There is no striking, pulling, insulting or spitting – praise be to the Lord God the Divine! But some days are long and laborious. And I struggle. Each day I enter into the fray again. Mostly willingly!

“The Lord GOD helps me; therefore I have not been disgraced; therefore I have set my face like flint, and I know that I shall not be put to shame; he who vindicates me is near. Who will contend with me? Let us stand up together. Who are my adversaries? Let them confront me. It is the Lord GOD who helps me; who will declare me guilty?” (Verses 7 – 9a)

Each and every day that I have felt buffeted by fate and misfortune is a day I have survived. Not by my own strength and might. The Lord God has pulled me through and the Divine has kept me upright. I give praise that I have made it through each day, and I pray that I might make it through the day to come.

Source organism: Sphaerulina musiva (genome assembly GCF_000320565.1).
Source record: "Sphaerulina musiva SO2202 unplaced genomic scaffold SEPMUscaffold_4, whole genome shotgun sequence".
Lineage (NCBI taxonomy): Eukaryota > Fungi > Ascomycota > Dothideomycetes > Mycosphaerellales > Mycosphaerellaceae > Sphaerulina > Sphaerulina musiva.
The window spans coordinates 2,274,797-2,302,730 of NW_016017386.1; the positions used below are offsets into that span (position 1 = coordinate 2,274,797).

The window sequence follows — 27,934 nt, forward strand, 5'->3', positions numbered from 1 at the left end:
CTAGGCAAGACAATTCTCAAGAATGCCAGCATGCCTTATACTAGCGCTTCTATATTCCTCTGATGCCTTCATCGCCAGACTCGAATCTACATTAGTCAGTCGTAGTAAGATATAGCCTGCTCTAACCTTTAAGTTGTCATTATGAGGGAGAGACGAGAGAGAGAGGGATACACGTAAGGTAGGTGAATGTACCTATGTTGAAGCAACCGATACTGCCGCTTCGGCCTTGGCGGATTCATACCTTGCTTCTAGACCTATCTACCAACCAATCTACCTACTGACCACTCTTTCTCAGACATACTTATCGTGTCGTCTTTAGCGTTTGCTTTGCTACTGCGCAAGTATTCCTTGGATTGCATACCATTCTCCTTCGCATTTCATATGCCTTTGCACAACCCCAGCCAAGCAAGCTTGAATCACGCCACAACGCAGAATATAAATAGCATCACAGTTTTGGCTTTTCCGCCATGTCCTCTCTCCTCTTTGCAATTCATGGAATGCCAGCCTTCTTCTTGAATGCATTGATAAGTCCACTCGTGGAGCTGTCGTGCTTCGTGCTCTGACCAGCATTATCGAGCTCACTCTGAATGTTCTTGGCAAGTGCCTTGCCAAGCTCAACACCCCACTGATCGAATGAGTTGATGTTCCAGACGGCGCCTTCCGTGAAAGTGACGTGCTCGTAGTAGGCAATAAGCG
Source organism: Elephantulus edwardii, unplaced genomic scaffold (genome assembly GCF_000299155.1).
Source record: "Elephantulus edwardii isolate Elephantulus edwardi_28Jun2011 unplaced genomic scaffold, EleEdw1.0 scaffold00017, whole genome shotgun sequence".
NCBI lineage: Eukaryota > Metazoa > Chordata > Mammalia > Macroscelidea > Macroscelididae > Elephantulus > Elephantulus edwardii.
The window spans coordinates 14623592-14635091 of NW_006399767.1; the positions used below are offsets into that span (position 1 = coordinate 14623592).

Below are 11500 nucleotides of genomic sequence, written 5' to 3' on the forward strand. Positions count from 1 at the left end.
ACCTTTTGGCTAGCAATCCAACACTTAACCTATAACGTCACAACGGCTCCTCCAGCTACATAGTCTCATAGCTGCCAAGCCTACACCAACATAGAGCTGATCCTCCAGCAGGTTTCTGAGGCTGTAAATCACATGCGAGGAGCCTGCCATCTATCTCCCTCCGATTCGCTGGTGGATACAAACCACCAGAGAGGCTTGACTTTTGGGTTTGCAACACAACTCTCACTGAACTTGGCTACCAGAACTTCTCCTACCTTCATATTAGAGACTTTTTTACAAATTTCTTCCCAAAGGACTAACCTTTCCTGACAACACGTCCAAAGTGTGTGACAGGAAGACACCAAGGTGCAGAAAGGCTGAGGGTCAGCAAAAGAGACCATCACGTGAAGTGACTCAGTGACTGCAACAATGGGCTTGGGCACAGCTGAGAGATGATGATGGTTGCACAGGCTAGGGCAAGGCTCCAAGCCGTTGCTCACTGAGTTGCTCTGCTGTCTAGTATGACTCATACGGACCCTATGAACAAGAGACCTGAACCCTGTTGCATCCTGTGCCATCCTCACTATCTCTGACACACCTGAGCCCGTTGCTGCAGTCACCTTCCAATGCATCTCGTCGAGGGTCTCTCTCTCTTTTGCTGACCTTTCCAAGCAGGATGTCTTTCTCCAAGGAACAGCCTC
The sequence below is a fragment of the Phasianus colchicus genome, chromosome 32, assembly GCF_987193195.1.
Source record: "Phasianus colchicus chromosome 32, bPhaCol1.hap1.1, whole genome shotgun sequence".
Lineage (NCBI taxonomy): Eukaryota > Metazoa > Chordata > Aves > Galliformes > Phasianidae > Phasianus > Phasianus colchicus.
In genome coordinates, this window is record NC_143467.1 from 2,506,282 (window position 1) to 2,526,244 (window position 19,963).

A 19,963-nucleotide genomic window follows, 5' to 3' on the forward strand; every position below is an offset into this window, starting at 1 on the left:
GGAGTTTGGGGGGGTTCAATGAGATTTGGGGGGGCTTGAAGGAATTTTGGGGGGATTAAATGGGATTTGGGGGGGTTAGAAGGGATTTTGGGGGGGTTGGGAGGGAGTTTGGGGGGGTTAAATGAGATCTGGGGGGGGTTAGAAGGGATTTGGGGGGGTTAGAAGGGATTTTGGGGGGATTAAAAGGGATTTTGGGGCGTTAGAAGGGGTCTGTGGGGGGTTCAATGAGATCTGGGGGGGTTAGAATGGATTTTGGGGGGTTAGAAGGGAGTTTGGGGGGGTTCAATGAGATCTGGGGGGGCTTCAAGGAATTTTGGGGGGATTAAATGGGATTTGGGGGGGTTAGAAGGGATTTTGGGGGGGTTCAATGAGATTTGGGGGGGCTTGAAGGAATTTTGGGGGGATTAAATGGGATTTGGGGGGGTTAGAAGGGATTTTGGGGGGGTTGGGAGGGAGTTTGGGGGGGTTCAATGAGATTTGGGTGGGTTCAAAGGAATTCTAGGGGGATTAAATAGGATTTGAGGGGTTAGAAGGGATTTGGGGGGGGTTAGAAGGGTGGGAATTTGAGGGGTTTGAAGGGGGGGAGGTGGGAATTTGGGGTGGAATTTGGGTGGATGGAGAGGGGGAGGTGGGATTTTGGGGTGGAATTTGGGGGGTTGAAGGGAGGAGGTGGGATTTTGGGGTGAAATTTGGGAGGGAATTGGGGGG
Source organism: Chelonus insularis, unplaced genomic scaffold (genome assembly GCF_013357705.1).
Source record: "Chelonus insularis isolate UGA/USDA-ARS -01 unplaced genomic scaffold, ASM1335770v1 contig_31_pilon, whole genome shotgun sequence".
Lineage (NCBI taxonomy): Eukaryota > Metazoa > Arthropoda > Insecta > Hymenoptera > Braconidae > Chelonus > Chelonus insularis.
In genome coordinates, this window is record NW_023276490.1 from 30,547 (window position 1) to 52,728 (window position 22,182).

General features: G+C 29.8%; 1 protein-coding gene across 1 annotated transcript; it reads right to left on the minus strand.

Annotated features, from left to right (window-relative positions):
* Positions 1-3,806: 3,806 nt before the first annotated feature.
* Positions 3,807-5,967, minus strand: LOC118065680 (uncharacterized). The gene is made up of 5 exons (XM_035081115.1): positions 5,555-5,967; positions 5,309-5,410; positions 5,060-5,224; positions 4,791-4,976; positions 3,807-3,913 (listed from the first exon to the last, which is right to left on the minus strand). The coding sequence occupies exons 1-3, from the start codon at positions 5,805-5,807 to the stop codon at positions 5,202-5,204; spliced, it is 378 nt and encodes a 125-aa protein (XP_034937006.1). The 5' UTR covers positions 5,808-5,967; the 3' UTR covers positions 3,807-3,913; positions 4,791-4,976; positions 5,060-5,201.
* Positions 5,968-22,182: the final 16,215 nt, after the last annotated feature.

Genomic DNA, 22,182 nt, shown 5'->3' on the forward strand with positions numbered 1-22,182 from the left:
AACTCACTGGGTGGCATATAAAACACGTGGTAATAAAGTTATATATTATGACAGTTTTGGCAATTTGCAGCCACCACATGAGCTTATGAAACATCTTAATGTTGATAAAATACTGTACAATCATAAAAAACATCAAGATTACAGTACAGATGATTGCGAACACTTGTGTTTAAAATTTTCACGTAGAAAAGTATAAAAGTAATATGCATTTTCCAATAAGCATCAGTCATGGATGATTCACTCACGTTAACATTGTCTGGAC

“O give thanks to the LORD, for he is good; his steadfast love endures forever!
Let Israel say, “His steadfast love endures forever.” (Psalm 118:1-2)

And let Carole say it also!

“Open to me the gates of righteousness, that I may enter through them and give thanks to the LORD.
This is the gate of the LORD; the righteous shall enter through it.
I thank you that you have answered me and have become my salvation.” (Verses 19 – 21)

It is not just the salvation, beloved reader, that comes as we exit this world and enter the world to come. Neither is it just the forgiveness of sin that is salvation. Salvation also comes as relief and rest when one is weary. Salvation is a temporary respite from the trials and challenges in this life. Salvation is being picked up and dusted off by the Divine. Fortified and nurtured for the things to come by the Lord God who knew what it was like to battle in this world.